Ace Double Reviews, 58: The Door Through Space, by Marion Zimmer Bradley/Rendezvous on a Lost World, by A. Bertram Chandler (#F-117, 1961, $0.40, reissued as #15890, 1972, $0.95)
by Rich Horton
Here are two novels by popular writers known for colorful other-world SF with strong elements of fantasy. Each writer is best known for a particular series: Darkover in Bradley's case, Commander Grimes in Chandler's case, and these novels are not directly part of those series but probably set in the same universes. (There is a casual mention of Darkover in The Door Through Space, while Rendezvous on a Lost World is set in what certainly seems like the same Rim Worlds milieu as the Grimes books.) The Door Through Space is about 44,000 words long; and Rendezvous on a Lost World is about 40,000 words. I don't know for sure of previous publication of either story, though I suspect that Chandler's novella "When the Dream Dies", from the February 1961 Amazing, is a shorter version of Rendezvous on a Lost World.
The Door Through Space opens with Race Cargill, a Terran who has spent most of his life on the planet Wolf, preparing to leave for a post on another world. He is a member of the Terran Secret Service, chained to a desk for the past six years after a confrontation with his friend and brother-in-law Rakhal which led to a blood feud between them. It seems that Rakhal, a human native of Wolf, had been working for the Secret Service but had turned renegade, and now supported independence for the planet. Race knows if he leaves the Terran areas he will have to fight Rakhal -- and either he will die himself or he will kill his sister's husband. So after years behind a desk he has decided to leave.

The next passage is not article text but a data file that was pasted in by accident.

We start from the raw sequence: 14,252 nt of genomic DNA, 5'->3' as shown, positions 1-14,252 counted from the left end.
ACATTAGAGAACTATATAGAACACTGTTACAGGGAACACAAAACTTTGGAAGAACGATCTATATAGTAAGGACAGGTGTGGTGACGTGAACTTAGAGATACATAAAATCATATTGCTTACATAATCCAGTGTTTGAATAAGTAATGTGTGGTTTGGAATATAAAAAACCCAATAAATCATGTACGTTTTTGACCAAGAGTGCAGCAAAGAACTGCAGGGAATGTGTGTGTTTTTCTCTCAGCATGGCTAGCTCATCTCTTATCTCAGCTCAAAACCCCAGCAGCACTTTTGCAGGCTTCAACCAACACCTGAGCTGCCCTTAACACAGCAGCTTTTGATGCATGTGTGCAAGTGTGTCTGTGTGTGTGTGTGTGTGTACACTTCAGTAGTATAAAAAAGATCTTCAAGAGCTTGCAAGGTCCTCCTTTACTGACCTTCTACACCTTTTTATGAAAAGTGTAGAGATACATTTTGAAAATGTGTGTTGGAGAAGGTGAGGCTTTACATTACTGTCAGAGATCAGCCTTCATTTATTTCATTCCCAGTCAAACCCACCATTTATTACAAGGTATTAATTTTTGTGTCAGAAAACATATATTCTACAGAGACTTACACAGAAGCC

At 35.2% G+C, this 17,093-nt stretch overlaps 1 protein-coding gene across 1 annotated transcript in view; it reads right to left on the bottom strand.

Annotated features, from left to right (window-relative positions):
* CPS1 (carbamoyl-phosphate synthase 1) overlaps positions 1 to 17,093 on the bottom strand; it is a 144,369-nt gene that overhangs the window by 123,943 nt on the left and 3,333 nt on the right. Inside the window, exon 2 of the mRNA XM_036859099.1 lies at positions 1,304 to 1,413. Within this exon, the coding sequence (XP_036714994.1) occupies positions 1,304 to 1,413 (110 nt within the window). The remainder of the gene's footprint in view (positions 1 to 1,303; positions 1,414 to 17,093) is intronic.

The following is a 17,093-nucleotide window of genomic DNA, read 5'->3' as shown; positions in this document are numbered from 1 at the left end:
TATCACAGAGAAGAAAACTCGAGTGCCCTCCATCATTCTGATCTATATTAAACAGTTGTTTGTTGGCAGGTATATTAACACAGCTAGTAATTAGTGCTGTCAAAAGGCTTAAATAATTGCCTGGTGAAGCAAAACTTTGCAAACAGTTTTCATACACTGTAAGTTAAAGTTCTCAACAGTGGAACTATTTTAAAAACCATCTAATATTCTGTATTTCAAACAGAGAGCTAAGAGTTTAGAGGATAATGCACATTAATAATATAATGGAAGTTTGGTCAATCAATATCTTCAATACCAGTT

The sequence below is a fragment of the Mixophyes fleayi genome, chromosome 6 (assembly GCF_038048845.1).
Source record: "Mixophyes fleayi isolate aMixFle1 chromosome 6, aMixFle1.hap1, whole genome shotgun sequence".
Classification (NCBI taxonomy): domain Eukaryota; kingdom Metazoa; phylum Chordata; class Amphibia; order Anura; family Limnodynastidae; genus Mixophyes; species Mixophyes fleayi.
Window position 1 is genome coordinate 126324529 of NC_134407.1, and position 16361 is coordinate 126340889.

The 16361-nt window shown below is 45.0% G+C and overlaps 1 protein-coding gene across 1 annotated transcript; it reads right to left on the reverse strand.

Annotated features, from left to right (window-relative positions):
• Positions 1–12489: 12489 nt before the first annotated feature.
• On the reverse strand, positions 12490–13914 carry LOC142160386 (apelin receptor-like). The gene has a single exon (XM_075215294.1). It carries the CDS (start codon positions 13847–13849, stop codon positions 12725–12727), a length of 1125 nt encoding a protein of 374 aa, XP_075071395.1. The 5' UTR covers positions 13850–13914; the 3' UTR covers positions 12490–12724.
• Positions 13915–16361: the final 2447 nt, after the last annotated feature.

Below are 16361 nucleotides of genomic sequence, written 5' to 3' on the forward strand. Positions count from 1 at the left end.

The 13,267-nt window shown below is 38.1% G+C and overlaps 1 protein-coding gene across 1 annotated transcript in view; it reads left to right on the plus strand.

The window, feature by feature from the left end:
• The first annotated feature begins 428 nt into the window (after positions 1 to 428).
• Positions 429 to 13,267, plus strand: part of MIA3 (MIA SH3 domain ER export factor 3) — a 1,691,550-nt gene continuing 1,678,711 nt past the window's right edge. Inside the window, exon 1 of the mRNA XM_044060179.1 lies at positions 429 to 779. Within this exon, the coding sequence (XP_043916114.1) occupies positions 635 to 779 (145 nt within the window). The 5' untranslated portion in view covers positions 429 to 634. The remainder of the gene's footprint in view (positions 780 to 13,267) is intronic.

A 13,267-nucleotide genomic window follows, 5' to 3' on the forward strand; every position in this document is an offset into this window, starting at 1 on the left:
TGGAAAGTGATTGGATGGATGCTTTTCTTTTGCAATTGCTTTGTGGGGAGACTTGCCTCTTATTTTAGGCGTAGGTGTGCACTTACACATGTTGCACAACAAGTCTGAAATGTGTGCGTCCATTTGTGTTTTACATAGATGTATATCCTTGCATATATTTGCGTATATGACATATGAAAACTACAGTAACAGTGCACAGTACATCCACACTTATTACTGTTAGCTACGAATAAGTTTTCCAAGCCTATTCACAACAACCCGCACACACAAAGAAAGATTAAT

But at the last moment he is called back to investigate one more problem. Rakhal has disappeared and taken his daughter, and Race's sister Juli is begging for help. At the same time there is native unrest, and there are rumors of a matter transmitter being used somewhere on the planet. Terra really wants the matter transmitter!
So Race goes native again, and begins a journey to the Dry Towns to seek out Rakhal. At the same time he is beguiled be visions of a beautiful woman who has appeared to him a couple of times only to suddenly disappear, at the temples of Nebran, the evil Toad God. Race's travels lead him to a Dry Town royal, the twin sister of his mysterious woman, and to an alien city, and to stories of strange toys with sinister effects. It all works out more or less as you might expect. Tolerable enough stuff in what I would call a sub-Leigh Brackett mode.
The "interesting" aspect, I think, is the view of sex. The novel has quite a lot of sex for a 1961 Ace Double, though mostly pretty sublimated. More to the point, the sex is very noticeably BDSM in style. This is signalled by the cover of the 1972 edition, which shows a woman with a chain binding her hands. This is the Wolfan equivalent of a wedding ring, it appears. There is another striking scene in which Race Cargill is tortured by a beautiful woman, in a very sexual way, followed of course by the two sleeping together. Frankly, this is a book John Norman probably liked.
Rendezvous on a Lost World concerns a foursome of crewmen of a Rim Worlds ship. The first mate dreams of owning his own ship, and when he gets a lucky chance, he involves his three friends in crewing the ship, an ancient ship of an obsolete design. Unfortunately this design has a problem which ends up in them getting lost in a "magnetic storm". They end up on a "lost world", with a mysterious nature. It seems very well-suited for human life, but nobody seems to live there, though there are technological constructions.
There the foursome are kidnapped, and they soon realize that they are held by an exiled AI. This seems to be a sort of Williamsonian robot, obsessed with making humans happy and safe, to a fault. The AI wants to keep the foursome forever, and goes so far as to create beautiful android women for them.
They do escape, of course, but not without cost. Indeed, the novel's ending is quite dark. The thing as a whole is a bit of an implausible mess, but to a small extent it is redeemed by the unexpectedly bitter conclusion.